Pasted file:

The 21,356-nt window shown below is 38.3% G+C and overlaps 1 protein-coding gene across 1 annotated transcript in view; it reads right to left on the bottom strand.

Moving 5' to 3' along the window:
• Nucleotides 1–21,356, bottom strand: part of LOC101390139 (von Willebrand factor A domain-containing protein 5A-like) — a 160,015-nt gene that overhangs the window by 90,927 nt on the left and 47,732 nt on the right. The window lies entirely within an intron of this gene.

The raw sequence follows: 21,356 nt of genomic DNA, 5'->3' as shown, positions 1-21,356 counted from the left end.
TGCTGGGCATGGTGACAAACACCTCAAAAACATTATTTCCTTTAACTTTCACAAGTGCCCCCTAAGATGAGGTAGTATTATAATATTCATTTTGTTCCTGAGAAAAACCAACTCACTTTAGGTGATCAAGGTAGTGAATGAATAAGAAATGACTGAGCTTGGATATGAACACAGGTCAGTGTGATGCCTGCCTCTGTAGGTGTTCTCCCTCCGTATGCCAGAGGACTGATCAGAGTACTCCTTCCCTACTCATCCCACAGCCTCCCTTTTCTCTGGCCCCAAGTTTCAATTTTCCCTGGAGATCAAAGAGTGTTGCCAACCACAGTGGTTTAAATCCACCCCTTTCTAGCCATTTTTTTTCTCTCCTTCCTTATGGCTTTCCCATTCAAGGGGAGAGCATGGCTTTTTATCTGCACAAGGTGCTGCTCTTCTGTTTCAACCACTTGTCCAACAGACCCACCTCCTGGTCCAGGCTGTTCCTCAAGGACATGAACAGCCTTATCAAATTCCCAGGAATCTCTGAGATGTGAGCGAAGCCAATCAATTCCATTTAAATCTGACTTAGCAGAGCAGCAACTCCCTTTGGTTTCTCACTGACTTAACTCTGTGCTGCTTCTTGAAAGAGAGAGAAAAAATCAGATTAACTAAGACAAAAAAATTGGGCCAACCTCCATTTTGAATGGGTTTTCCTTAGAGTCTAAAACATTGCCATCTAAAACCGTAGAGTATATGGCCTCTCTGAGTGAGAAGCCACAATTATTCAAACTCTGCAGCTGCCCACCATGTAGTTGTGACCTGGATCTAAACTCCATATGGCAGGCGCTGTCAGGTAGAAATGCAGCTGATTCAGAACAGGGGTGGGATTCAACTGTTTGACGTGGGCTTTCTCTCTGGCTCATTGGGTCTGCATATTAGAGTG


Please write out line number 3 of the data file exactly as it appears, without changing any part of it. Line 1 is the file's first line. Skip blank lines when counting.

• Nucleotides 1–21,356, bottom strand: part of LOC101390139 (von Willebrand factor A domain-containing protein 5A-like) — a 160,015-nt gene that overhangs the window by 90,927 nt on the left and 47,732 nt on the right. The window lies entirely within an intron of this gene.